THaW researcher Kevin Fu’s work on acoustic device hacking has recently been featured in the New York Times. The article discusses the team’s work on using acoustic signals to fool sensors in mobile device, and create the potential for security violations. For more information beyond the article, click here for a quick video, or read the complete paper below.
WALNUT: Waging Doubt on the Integrity of MEMS Accelerometers with Acoustic Injection Attacks
THaW contributor Eric Johnson recently sat down with VP and CISO of Hospital Corporation of America Paul Connelly to discuss advancements in healthcare analytics and information security. Over the course of the discussion the two touch on the sheer volume of data created by HCA, and how analytics can be used to give that data value in contributing to informed decision making, while at the same time protecting patient security.
Click here, or play the embedded video above, to hear the discussion in full.
A few months ago we announced the results of our Wanda project, as published in INFOCOM 2016. Today we’re excited to share this new video description of the project! Thanks to Abby Starr and Shiyao Peng of Dartmouth’s DALI lab, and Tim Pierson of the THaW team, for this fun and informative production.
Nearly every setting is increasingly populated with wireless and mobile devices – whether appliances in a home, medical devices in a health clinic, sensors in an industrial setting, or devices in an office or school. There are three fundamental operations when bringing a new device into any of these settings: (1) to configure the device to join the wireless local-area network, (2) to partner the device with other nearby devices so they can work together, and (3) to configure the device so it connects to the relevant individual or organizational account in the cloud. The challenge is to accomplish all three goals simply, securely, and consistent with user intent. We call our approach Wanda – a `magic wand’ that accomplishes all three of the above goals – and evaluate a prototype implementation.
Last month, a broad mix of experts convened by THaW researcher Carl Landwehr convened in New Orleans to begin drafting a “building code” for medical-device software. They’ve just released their report, and there is already talk about taking some of these ideas into the various standards bodies. Check out their report and feel free to leave comments on their site. — dave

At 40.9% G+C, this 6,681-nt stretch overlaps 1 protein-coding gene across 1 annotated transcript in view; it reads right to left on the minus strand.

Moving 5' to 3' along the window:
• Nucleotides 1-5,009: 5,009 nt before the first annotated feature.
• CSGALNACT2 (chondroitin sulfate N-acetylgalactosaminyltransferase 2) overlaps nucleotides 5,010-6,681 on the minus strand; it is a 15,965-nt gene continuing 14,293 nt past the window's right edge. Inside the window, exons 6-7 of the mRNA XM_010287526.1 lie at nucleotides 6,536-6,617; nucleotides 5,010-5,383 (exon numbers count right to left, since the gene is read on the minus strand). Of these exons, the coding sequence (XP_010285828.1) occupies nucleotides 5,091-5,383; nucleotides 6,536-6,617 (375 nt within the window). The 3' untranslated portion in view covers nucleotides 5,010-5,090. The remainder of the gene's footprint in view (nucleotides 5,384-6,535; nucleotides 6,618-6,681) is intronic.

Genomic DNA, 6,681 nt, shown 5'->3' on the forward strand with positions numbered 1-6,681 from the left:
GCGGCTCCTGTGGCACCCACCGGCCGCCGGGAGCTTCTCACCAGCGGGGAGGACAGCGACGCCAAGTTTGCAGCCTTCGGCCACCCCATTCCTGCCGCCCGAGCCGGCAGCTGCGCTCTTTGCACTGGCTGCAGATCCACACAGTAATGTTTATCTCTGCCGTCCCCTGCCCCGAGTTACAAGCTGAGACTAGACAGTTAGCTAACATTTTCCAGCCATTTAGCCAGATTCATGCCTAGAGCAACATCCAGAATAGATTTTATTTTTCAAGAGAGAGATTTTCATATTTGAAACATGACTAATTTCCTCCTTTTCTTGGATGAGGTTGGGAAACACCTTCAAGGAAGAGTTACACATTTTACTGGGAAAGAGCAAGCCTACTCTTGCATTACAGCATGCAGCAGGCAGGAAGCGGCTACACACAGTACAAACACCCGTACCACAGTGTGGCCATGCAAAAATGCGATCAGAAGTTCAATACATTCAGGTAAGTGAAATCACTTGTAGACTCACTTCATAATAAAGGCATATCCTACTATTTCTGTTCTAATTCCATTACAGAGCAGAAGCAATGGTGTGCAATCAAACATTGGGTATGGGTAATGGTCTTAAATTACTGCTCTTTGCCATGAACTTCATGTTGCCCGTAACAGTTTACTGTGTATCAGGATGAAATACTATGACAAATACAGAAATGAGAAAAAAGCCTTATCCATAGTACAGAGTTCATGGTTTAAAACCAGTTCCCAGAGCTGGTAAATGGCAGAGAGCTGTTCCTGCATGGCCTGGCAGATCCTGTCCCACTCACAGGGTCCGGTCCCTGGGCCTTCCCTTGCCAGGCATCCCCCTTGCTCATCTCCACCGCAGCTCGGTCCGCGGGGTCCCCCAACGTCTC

The Department of Homeland Security (specifically the agency’s Industrial Control Systems Cyber Emergency Response Team, or ICS-CERT) is starting to investigate cyber-security vulnerabilities in medical devices, according to recent news reports.
THaW co-PI Kevin Fu commented on the story: “It’s very easy to sort of sensationalize these problems,” said Kevin Fu, who runs the Archimedes Research Center for Medical Device Security at the University of Michigan.
THaW’s Kevin Fu and Darren Lacey were both key players in this week’s FDA workshop “Collaborative Approaches for Medical Device and Healthcare Cybersecurity”.
Welcome to the Trustworthy Health and Wellness (THaW) project. Our mission is to enable the promise of health and wellness technology by innovating mobile- and cloud-computing systems that respect the privacy of individuals and the trustworthiness of medical information.
With this mission in mind, our team is launching a comprehensive, multi-disciplinary research agenda to address many of the fundamental technical problems that arise in securing healthcare infrastructure that, given recent trends, will increasingly be delivered using mobile devices and cloud-based services. The pervasive reach and (often) health-critical nature of these new technologies demand scientific solutions that provide trustworthy cybersystems for health and wellness. Our five-year research agenda is driven by the needs of the changing health & wellness ecosystem and addresses fundamental scientific problems that arise in other domains in transition to an infrastructure built on mobile devices and cloud services, such as transportation, m-commerce and education.
Specifically, our research agenda will contribute to authenticating mobile users in a continuous and unobtrusive way, segmenting access to medical records from mobile devices to limit information exposure, allowing individuals a usable way to control the information collected about them, handling genomic data in the cloud while enabling patient control over information, managing security on remote health devices while reducing the burden on the user, verifying medical directives issued to remote devices, detecting malware through power analysis, providing provenance information to those who use health data, and auditing behavior of this complex ecosystem of devices and systems.
Our research will have long-term impact by enabling the creation of health & wellness systems that can be trusted by individual citizens to protect their privacy and can be trusted by health professionals to ensure data integrity and security. Our healthcare partners will aid us to evaluate and demonstrate the value of our security solutions. We will also impact the next generation of scientists by creating new course modules, sponsoring summer programs for underrepresented minorities and women to broaden undergraduate and K-12 participation in computing; and creating an exchange program for our postdocs and research students to rotate among sites to broaden perspectives and receive mentoring on trustworthy computing.